Here's a typical detention basin, a required feature in any new construction. They dot the Princeton landscape, mostly at housing developments. This one happens to be at Farmview Park, a new township park on the Great Road, across from Coventry Farm.
They are curious structures. Down their middle is what has been called a "Sidewalk to Nowhere" that deadends at a concrete mausoleum-like structure. Stormwater enters one end of the basin, runs down the sidewalk, and drains out at a controlled rate through the concrete tower. During heavy rains, some water will be held back in the basin, reducing flash flooding.
Though the basins have their use, I don't think "turf pit" is too unflattering a name. They aren't pretty, require frequent mowing, and offer no habitat or recreational value.
Here's another, more gentrified basin, brand new, nestled between the two new wings of Princeton High School. It receives not only runoff from the roof, but also gets steady infusions from the school basement's sump pump.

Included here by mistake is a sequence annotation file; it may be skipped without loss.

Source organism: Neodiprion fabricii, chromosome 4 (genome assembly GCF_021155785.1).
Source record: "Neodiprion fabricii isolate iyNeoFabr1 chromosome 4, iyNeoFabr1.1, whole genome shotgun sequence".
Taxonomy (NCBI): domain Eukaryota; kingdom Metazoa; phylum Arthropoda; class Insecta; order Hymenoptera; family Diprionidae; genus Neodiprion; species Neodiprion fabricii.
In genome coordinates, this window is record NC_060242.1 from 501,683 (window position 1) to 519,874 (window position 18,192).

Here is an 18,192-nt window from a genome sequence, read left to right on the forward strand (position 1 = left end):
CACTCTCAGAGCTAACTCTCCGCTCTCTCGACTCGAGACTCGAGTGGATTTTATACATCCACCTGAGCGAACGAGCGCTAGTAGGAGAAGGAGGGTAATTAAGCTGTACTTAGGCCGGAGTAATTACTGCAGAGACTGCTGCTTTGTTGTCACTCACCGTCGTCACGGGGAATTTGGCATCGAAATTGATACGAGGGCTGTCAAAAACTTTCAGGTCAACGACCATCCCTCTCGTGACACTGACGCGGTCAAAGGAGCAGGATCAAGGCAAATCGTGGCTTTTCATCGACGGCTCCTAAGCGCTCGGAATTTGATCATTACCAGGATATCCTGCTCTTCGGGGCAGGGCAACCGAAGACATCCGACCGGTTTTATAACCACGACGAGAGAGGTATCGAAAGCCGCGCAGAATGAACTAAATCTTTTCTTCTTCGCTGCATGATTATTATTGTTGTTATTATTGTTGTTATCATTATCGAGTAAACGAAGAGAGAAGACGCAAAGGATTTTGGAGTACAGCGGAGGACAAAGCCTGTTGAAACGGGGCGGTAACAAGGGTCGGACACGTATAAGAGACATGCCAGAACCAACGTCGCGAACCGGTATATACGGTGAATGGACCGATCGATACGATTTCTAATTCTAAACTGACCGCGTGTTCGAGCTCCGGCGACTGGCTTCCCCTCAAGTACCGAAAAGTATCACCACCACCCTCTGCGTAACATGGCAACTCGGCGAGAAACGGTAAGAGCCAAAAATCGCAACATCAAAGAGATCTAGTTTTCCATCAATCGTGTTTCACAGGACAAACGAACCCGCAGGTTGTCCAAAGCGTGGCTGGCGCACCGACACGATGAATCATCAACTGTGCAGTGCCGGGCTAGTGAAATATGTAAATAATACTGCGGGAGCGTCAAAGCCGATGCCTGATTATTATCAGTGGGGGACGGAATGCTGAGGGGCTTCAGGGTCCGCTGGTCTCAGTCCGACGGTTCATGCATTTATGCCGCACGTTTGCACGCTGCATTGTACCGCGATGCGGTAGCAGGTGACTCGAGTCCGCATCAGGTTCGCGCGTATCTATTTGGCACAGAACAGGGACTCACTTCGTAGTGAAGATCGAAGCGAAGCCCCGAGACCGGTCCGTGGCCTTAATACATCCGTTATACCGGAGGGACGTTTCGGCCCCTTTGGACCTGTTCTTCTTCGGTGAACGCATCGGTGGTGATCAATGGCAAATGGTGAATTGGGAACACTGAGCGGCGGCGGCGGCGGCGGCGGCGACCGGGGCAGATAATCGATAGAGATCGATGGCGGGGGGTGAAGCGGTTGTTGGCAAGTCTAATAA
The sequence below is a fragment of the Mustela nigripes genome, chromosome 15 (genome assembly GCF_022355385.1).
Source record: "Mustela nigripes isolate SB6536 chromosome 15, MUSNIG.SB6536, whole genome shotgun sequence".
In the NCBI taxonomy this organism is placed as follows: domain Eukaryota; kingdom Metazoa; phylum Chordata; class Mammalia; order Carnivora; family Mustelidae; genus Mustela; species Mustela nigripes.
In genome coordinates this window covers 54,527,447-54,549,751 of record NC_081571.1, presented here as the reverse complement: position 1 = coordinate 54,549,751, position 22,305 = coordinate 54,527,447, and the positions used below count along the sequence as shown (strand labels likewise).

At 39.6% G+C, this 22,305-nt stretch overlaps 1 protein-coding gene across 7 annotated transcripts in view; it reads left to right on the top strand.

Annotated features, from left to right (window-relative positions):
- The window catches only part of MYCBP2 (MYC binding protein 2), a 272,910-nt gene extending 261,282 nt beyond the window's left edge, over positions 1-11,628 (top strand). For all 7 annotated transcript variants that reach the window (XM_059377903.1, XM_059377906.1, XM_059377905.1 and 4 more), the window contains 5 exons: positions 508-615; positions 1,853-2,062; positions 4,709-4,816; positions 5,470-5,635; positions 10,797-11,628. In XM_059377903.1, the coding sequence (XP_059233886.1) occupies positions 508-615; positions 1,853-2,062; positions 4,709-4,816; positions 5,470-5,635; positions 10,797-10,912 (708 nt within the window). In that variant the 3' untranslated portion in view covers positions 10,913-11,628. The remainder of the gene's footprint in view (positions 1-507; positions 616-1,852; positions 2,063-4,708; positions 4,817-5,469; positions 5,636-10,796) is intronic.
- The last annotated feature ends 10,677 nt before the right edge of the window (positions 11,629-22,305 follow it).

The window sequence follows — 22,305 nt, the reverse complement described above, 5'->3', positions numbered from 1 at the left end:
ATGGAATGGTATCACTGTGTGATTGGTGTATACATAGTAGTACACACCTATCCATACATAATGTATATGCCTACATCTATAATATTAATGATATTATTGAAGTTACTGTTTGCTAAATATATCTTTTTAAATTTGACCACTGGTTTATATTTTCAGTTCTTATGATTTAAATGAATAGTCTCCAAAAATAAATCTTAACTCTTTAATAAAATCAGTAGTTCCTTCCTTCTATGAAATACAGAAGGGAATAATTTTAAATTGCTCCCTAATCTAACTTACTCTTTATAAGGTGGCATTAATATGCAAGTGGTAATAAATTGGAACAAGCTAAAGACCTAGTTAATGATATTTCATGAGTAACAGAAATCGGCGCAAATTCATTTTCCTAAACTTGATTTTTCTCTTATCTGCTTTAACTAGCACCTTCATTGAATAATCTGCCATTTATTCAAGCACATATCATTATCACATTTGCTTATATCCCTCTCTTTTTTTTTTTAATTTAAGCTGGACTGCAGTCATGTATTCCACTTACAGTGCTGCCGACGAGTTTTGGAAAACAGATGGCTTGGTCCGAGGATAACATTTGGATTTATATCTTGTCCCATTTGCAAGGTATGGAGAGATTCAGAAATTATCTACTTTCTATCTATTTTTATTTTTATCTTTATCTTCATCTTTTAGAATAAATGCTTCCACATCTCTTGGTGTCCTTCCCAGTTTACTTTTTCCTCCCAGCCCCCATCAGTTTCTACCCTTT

Dreams do not often feed on such prosaic fare as sump pumps and detention basins. But I look at these basins and see something akin to an open-hulled Ark--precious wet, sunny, legally protected real estate where some of the prettiest and toughest of New Jersey's native wildflowers could flourish.
Two such transformations may actually happen this coming spring, judging by the strong support thus far from Princeton Township and Princeton High School administrators, board members and teachers. Funding and expertise has been offered by Partners for Fish and Wildlife, an agency in the federal Fish and Wildlife Service.
Working for Friends of Princeton Open Space, my role in this is as catalyst with phone calls and emails, suggesting there's an opportunity and bringing the people together who can make it happen. Then, if all goes well, there will be some attention to pay to all the plants put in, to nurture them while they get established, to prevent aggressive weeds from moving in, and to add more native species as time goes on.
Pictures of a few of the wetland species to be planted--Hibiscus, cutleaf coneflower, etc.--can be found in earlier postings on this weblog. Prairie grasses will be planted on the upland edges of the basin. Below is a photo of Indian grass, a constituent of tallgrass prairies in the midwest that is also common on the outskirts of Princeton.